As the first high-hazardous landfill to be constructed in Vereeniging, Gauteng, in 24 years, Averda’s Vlakfontein Class A landfill has been built to the latest local and international standards. From planning through to operation, the Averda team is proving that the age of the environmental afterthought is long gone.

The landfill is located on a former brickmaking quarry and, according to Reg Gerber, national landfill manager, Averda South Africa, the site was specifically selected because of this history. “During our environmental impact assessment, we looked at a range of things for the particular sites we were considering and this one came out tops in terms of the composition of the site itself. Because it was previously a brickmaking quarry for many years, the whole area is actually underlaid by significant layers of clay, which is what makes it ideal for a landfill site.”

Built for the environment

In addition to the prime positioning, the landfill sits on top of a complex combination of layered materials aimed at ensuring that no waste seeps into the soil and contaminates the environment. This is something that Gerber is
particularly proud of. “Probably the most important par t of this landfill site is the design of liners but because you can’t see it, its importance is hard to fully appreciate.

The landfill is underlaid by a combination of materials that are 1.2 m deep. The materials include geotextiles, compacted clay, high-density polyethylene and gravel,” Gerber explains. Neville Chetty, technical manager, Averda, adds: The liner system makes provision for the collection and drainage of leachate off the primary 2 mm liner and for leakage detection and collection between the primary 2 mm liner and secondary 1.5 mm geomembrane liners.

Through the set-up of these layers and the choice of materials, we have made every effort to ensure that the waste and the leachate produced in our landfill will not come into contact with the environment.” The leachate from the landfill’s Cell 1 site, which was commissioned in 2016, is fed into two tanks. Once the tanks are full, the leachate is pumped up to the leachate dam.

To manage the odours that come off the leachate dam, Averda has employed extensive air-quality monitoring protocols, which include high-tech gas probes and sentinels, as well as ongoing dust monitoring. “In the event of a complaint, we have real-time data available to ascertain the nature of the complaint so that operational adjustments can be immediately undertaken,” Chetty says.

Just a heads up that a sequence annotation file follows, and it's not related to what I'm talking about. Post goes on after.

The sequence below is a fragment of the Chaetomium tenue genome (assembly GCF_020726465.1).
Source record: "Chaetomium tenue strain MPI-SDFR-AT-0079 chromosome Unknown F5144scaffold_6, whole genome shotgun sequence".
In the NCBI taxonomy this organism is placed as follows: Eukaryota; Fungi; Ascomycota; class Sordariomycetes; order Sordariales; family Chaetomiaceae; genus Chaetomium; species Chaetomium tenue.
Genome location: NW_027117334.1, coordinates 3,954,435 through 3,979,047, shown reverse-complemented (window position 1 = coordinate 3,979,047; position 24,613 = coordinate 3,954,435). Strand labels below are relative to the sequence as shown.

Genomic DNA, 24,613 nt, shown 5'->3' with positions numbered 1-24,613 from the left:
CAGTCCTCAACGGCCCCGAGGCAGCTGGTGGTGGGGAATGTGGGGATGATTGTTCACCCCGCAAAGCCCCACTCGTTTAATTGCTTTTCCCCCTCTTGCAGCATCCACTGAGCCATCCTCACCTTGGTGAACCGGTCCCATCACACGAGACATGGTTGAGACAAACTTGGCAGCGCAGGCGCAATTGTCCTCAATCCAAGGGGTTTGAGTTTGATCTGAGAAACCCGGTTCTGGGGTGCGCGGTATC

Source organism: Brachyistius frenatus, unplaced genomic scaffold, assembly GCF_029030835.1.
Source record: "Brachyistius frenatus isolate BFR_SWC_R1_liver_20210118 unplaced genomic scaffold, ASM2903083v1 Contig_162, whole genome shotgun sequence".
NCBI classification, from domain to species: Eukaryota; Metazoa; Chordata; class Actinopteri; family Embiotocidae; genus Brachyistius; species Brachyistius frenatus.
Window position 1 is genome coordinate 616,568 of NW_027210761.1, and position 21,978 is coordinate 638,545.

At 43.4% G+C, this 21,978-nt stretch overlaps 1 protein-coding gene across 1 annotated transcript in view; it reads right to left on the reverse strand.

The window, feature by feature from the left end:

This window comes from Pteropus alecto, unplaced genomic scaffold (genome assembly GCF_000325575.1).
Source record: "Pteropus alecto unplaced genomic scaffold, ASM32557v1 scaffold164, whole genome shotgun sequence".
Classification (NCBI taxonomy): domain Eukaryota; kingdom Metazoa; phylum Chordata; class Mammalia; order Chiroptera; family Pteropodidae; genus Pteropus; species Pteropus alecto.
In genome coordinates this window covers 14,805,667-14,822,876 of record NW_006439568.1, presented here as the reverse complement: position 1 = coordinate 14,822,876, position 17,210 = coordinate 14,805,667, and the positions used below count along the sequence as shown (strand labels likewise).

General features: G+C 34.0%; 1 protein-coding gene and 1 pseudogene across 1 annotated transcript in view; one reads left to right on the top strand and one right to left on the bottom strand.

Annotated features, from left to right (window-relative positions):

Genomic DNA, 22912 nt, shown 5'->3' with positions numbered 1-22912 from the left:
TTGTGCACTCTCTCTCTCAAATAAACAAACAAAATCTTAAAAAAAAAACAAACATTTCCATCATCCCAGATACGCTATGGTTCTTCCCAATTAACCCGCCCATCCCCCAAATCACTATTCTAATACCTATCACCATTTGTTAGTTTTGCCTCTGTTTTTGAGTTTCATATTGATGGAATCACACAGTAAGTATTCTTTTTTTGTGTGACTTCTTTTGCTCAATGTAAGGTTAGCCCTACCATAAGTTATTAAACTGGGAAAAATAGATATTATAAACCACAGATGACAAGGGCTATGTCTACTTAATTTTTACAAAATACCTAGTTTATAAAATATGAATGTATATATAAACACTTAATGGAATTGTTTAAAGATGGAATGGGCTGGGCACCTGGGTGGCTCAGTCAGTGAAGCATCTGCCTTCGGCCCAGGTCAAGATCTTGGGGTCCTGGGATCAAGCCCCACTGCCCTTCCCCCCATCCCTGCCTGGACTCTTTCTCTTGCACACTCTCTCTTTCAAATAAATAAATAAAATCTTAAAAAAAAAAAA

Strict controls

Being a Class A landfill site, Averda employs strict control measures for those looking to dispose of hazardous waste at Vlakfontein. “We have a delay period for hazardous waste streams, and waste generators or waste management companies would need to give us anything from 24 to 72 hours’ notification or forewarning if they wanted to drop waste off at Vlakfontein,” Gerber explains. This forewarning allows landfill staff to plan for the load by sending a representative out to meet with the waste management company or generator to complete the appropriate paperwork.

This includes documents such as a toxicity sheet, and the main aim of the exercise is to determine what is in the waste, how it was generated, and what constituents one would expect to see in it. “We will also take a sample and send it for analysis. Once the results come back, we know what we’ve got to do with it because we’ve got to treat it in a certain way. Different types of hazardous waste require different treatments for them to be disposed of correctly, which is why we insist on notification ahead of time.

“Our on-site laboratory is capable of handling most waste acceptance confirmatory procedures, but we do use accredited external laboratories for the waste classification analysis, as the independence of the results is an important aspect,” he explains. Once the waste arrives on-site, it goes through further sampling and testing to determine if it is indeed what the waste company says it is. If the on-site laboratory picks up on any discrepancies,
the waste carrier will be turned away.

Relationship management

Chetty is particularly proud of the relationships Averda has built with the neighbouring community. “We have been engaging the local community from the very beginning of the Vlakfontein site journey. Today, we have a constructive and positive working relationship, whereby issues or concerns raised by the community are addressed immediately.”
The company recently invited the community onto the landfill to see how it operates, as well as showcase the range of technologies and controls Averda has in place to ensure that both the community and the environment are protected.

Looking ahead, Gerber notes that this waste leader will continue to build on what they have created. “From the planning phase, the intention was to create a one-stop waste park, which envisages separation of waste, recycling, waste-to-energy and treatment, with only a fraction of waste being disposed of,” Gerber explains. In the next five years, Averda plans to construct two additional waste cells, as well as a liquid hazardous waste plant that will treat most liquid hazardous waste streams, including leachate and effluent.

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